Only a theoretical training giving “gyan” to AI workers would not have been sufficient to launch the program, Therefore arranging practical training in AI became a very important activity to equip the AI workers with necessary skills to be effective in the field. For this we needed a cow or a buffalo.

After a lot of brain storming, we approached a slaughter house located in an area normally people would avoid going to. However, since I had been a past student of Bihar Veterinary College, Patna, as a part of my practical classes, I happened to visit this slaughter house on many occasions. I therefore, lined up with them.

They agreed that we bring our trainees to the slaughter house itself and do practice on the cows coming for slaughter. But this arrangement was very cumbersome. Also the slaughter house guys too, we noticed, were not feeling very comfortable as it was a practice that was violative of their privacy.

“Necessity is the mother of inventions” would perhaps be the right proverb to quote here as we did another round of brain storming to find a solution for which we NDDibians were famous. 

Practice to learn skills

And the solution we arrived at was to arrange for cows from the slaughter house on rental basis and conduct practical training in our cattle feed campus itself.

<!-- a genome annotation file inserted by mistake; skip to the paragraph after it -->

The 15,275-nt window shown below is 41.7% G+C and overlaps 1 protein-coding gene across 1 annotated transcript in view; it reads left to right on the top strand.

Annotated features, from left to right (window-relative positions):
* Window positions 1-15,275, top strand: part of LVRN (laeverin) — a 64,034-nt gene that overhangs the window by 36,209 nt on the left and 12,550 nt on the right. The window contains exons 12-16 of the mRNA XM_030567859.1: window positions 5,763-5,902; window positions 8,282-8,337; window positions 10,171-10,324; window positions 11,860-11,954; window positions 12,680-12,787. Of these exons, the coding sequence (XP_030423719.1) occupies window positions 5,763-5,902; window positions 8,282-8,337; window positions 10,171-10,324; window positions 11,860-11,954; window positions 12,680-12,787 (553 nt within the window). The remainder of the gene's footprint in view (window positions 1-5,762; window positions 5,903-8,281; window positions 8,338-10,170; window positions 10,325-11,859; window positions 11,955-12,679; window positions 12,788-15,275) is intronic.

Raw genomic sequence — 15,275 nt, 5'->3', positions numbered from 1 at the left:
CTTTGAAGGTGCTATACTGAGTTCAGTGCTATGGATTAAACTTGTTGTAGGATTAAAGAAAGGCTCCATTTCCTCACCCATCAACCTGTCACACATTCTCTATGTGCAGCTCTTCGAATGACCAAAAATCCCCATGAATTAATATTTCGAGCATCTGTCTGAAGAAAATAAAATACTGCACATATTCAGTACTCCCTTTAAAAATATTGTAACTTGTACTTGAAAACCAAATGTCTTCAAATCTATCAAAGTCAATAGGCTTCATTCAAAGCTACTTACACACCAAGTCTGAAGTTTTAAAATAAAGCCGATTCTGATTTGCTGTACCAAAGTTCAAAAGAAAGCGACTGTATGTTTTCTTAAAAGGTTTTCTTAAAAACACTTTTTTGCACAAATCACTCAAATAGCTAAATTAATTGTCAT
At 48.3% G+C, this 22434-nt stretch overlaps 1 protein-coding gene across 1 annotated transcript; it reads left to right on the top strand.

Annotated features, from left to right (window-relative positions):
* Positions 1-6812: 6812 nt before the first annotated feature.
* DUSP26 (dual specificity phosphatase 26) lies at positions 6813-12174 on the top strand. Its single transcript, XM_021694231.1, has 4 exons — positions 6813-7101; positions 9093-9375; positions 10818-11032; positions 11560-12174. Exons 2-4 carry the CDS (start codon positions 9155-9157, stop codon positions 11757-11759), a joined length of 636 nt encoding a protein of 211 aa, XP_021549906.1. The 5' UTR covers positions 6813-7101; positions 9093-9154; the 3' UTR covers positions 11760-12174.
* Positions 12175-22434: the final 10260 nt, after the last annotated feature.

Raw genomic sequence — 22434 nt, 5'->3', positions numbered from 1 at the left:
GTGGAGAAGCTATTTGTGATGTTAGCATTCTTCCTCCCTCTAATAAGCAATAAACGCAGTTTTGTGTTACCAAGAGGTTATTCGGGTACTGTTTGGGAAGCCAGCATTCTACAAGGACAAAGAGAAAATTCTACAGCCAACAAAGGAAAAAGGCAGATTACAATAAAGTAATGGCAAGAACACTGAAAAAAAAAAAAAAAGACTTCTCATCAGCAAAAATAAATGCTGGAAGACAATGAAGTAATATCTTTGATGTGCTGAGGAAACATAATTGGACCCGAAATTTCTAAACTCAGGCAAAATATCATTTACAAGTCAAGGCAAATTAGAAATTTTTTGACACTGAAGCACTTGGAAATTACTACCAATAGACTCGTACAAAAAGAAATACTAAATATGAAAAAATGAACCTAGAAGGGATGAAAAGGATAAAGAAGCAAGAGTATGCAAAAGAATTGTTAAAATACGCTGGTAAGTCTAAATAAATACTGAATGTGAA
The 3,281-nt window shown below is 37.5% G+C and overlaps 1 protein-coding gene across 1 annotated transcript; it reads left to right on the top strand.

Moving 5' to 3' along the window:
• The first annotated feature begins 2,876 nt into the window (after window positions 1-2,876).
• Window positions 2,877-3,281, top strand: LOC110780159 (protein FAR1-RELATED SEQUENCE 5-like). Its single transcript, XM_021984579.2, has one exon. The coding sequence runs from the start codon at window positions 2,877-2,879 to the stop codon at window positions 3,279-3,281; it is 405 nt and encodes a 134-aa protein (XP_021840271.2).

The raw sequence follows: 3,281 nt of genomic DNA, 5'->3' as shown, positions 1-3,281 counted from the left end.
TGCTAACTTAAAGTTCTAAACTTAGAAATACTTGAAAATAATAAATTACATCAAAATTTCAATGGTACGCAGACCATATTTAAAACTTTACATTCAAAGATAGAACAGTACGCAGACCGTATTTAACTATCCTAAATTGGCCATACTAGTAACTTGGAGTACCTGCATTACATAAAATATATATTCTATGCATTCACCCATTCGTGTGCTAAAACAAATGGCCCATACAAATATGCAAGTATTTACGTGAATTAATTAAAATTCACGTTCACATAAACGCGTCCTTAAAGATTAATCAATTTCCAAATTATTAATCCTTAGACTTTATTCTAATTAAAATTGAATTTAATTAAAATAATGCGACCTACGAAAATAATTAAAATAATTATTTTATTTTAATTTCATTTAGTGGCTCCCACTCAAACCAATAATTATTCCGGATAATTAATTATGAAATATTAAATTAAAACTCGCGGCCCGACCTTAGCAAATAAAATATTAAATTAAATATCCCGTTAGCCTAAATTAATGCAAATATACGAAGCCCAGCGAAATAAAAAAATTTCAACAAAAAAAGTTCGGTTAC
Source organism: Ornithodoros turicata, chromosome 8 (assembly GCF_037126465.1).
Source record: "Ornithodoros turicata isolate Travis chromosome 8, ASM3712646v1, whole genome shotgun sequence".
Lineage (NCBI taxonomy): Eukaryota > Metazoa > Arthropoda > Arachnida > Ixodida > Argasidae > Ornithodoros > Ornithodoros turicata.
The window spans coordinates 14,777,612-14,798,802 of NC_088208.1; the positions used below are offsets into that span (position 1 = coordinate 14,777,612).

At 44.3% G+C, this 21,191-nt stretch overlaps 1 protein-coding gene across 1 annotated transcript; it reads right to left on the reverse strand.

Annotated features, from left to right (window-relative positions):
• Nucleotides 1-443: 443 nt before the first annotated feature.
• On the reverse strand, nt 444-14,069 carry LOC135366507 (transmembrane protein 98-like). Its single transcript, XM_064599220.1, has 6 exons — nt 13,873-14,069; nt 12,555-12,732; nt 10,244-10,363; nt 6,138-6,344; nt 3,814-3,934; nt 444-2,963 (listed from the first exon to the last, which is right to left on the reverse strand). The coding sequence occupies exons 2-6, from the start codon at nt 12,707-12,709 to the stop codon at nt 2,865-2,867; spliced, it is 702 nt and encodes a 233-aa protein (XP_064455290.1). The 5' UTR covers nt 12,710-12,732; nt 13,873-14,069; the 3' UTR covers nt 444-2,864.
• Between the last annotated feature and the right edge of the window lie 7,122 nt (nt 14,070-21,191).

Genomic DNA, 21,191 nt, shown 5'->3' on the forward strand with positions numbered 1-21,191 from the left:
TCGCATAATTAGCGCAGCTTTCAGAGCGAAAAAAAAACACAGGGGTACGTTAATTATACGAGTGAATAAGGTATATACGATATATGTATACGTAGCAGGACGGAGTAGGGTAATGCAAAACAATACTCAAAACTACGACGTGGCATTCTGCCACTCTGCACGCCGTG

I talked to the slaughter house people. They straightway rejected our proposal. However, after great persuasion, they finally agreed for outright sale of the cows as and when we needed. Finding no alternative, reluctantly, we bought one cow. We, however, were not allowed to select the cow. 

The first cow which we brought to the campus for training purposes was very weak and dry. She had a history of being infertile and that was the reason that it got sold for slaughter. We had no choice but to buy that cow for practical training. This cow was fed properly for some days and no practical was carried out. 

Only after some days when we found that she has become familiar to the surroundings and had improved her health, that the trainees were allowed for ‘ back racking ‘. Back racking is the process of manipulating internal genitals of a cow through her rectum. Gradually, that cow also got used to this exercise. She used to be let loose in that big campus which was full of green grasses.

Since that cow was looked after well, it started reflecting on her health. In addition, manipulation of her genitals, caused resumption of hormone secretion. This altogether made her to come in her oestrus cycle like any other normal cow. We, therefore, decided to inseminate her when she comes in heat next. And eventually, during her next heat she was inseminated.

We then stopped her back racking and brought another cow for practical training. To our surprise and wonder, the cow which was once dry and infertile, in very first insemination, became pregnant. 

We finally sold her out, for good money, to one of the trainee AIW after she completed three months of pregnancy. 

It would perhaps be very much appropriate to quote here the statement which our great leader, late Dr.V.Kurien used to make about Veterinarians. 

He used to say, in lighter vain, that if a Veterinarian is around, one need not worry for any thing. He is the one who can set right any thing and every thing. 

I salute him for his love for the veterinarians. 

I also find this occasion befitting for greeting all senior veterinarians who contributed in making the Operation Flood program a great success.